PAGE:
The final savory course is a rice and egg drop soup. You could get it spicy or mild (this is spicy). Apparently in Korea this is called Gukbap. It helped wash down the beef.

There are some special ice creams and sorbets.

On the left White Chocolate, bottom Espresso, right Lychee, top Blueberry, back pistachio. I liked the ice creams better than the sorbets (which isn’t usually the case). The sorbets were a bit mild, although certainly very nice. The White Chocolate was my favorite, followed maybe by the Pistachio.

I had brought 12 wines (for 8 people) but we only made it through 6. I was a bit disappointed because I never got to my biggest gun, a 1970 Palmer, because I opened 6 bottles at the beginning to breathe. But still, the “little” guns were pretty great. Big reds always go extraordinarily well with this very beefy meal.

And this place IS all about the beef, which is arguably some of the best I’ve ever had. Certainly the best yakiniku/Korean BBQ I’ve ever had. There is a perfect tenderness to every cut that’s fairly transcendant. I’m not even that much of a steak fan — but I’d take this stuff any time over even a spectacular cut from Mastros or Cut. The food here does not vary much from visit to visit. There is no menu. The quality however is utterly consistant. So while it isn’t an everyday sort of dining experience, perhaps once every 6-9 months, I love to return for my fix.

For other Foodie Club meals, click here.

Fellow Foodie Club Chair - EP

10 comments on “Totoraku – Secret Beef!

  1. Randeep says:

    Wow, the food looks amazing! Except for the raw meat, I can never understand how people like that 😛 I also like the concept of the hidden restaurant. I’m sure it’d make me feel special if I knew one. Which I *totally* don’t. *looks around shiftily*

    Also, how good is business for Oyama-san considering it’s invitation only and someone has to know him?

  2. […] the April Foodie Club meeting, following hot on the heels of the March one, we decided to tackle Bastide. This has always been a curious restaurant. It’s about half […]

  3. […] For another take on excessive BBQ meats, see the Japanese Secret Beef joint. […]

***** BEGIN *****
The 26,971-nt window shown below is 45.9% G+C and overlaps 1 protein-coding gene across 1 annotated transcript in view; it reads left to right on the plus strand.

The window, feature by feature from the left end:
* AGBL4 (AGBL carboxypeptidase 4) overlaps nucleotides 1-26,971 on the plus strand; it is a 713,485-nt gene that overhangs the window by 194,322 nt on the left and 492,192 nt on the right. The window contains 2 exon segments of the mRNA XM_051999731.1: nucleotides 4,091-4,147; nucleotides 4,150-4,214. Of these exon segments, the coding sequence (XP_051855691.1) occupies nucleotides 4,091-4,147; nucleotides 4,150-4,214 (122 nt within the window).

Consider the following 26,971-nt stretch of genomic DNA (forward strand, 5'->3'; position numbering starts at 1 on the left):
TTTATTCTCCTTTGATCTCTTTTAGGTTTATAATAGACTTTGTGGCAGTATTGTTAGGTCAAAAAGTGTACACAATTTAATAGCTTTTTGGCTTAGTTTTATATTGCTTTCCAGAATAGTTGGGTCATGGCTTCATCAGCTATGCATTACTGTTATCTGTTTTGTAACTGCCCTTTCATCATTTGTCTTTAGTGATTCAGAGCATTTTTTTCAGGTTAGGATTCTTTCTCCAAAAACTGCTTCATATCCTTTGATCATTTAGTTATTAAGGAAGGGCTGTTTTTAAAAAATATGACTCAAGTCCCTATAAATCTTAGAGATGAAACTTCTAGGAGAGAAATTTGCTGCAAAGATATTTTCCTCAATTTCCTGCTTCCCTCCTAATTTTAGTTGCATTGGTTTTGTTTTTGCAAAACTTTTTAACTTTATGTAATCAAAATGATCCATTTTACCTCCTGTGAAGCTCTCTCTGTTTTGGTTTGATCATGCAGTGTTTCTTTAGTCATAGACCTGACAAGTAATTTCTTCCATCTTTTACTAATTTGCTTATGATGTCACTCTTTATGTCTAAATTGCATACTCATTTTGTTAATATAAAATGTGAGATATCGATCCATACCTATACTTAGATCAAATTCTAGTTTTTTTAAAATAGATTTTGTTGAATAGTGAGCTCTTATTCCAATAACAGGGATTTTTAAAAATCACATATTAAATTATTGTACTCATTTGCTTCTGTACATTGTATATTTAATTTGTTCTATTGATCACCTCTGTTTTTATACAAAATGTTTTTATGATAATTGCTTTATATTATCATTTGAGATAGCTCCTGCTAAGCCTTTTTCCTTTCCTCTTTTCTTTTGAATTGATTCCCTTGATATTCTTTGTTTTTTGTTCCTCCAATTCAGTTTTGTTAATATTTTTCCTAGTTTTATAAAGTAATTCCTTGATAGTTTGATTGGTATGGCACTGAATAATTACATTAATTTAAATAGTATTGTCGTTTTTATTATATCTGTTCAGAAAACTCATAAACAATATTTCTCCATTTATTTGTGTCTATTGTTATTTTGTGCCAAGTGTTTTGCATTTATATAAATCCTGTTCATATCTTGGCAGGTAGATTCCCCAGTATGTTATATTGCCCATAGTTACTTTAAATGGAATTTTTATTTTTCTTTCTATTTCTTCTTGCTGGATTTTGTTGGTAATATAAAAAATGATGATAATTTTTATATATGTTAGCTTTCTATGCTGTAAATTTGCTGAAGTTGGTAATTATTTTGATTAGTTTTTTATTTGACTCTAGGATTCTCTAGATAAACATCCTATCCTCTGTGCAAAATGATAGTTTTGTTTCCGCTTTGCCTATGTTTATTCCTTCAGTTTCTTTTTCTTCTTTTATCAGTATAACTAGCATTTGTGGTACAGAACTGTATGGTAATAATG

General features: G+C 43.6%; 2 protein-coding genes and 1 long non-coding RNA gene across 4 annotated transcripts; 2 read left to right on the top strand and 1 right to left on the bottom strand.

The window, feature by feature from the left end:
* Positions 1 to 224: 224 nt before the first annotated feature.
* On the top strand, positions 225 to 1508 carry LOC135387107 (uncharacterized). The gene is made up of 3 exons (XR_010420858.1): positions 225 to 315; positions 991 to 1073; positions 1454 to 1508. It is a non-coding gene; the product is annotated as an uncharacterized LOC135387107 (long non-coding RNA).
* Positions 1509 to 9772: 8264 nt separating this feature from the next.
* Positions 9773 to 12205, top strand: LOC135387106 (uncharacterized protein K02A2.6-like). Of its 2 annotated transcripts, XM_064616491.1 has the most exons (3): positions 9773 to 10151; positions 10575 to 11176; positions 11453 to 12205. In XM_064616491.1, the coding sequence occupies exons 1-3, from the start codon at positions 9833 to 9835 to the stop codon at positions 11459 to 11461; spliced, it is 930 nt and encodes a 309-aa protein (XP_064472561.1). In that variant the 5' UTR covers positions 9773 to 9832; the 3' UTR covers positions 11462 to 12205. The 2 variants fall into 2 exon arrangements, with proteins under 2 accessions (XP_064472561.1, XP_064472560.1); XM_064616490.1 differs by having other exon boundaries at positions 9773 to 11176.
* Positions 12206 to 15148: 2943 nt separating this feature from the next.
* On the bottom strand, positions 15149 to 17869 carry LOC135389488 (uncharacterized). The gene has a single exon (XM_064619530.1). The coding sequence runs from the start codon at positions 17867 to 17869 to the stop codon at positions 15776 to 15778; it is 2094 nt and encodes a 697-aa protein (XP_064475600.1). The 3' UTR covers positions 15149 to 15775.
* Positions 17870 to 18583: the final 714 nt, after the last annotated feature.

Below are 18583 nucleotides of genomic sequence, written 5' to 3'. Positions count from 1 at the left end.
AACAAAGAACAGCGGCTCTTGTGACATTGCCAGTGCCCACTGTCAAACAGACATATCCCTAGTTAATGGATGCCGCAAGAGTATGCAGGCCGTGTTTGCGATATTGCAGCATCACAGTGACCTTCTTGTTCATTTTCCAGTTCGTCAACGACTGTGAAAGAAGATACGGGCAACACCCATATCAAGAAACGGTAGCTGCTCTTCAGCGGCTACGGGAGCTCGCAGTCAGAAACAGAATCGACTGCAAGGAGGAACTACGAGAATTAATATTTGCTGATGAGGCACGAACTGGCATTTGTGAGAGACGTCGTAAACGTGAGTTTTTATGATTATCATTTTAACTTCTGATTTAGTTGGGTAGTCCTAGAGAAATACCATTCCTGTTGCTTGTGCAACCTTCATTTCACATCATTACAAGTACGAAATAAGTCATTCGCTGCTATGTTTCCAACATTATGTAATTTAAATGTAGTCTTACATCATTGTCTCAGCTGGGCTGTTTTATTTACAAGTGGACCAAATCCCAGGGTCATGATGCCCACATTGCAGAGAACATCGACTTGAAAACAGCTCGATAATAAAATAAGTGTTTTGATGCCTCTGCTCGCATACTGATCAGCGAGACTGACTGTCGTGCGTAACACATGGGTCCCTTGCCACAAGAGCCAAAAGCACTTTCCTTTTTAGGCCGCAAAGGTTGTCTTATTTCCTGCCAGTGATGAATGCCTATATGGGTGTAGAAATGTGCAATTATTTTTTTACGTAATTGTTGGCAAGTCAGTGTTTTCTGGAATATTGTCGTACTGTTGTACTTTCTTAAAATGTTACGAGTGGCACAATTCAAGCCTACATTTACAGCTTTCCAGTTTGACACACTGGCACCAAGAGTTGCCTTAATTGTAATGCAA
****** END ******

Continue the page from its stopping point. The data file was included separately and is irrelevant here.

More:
4. Odie says:

    I need to get an “in” to this place. My never-ending quest of eating the best meats demands it 🙂

  5. […] was the best Beef Tartar I’ve had, except possibly for at Totoraku. It was Chianino, the tough but delicious Tuscan cow. It also had ginger and parmesan. […]

  6. […] small portion of yakaniku, ala Totoraku (see here). Delicious and rich. Not quite the beefy effect of the mega secret beef meal, but a nice note in […]

  7. […] You drop the butter on top, then the meat and cook to your taste. Like a mini version of Totoraku. […]

  8. […] one that I like as much as Mastro’s. Granted I’m not a plain steak fan (I prefer my beef more like this, or tartar, or even Fogo). But Mastro’s gets the steak house think […]

  9. […] good BBQ at value prices. It isn’t the ultimate Yakinaku, a title reserved for the amazing Totoraku, but it is about 10% of the […]

Leave a Reply

Fill in your details below or click an icon to log in:

WordPress.com Logo

You are commenting using your WordPress.com account. Log Out / Change )

Twitter picture

You are commenting using your Twitter account. Log Out / Change )

Facebook photo

You are commenting using your Facebook account. Log Out / Change )

Google+ photo

You are commenting using your Google+ account. Log Out / Change )

Connecting to %s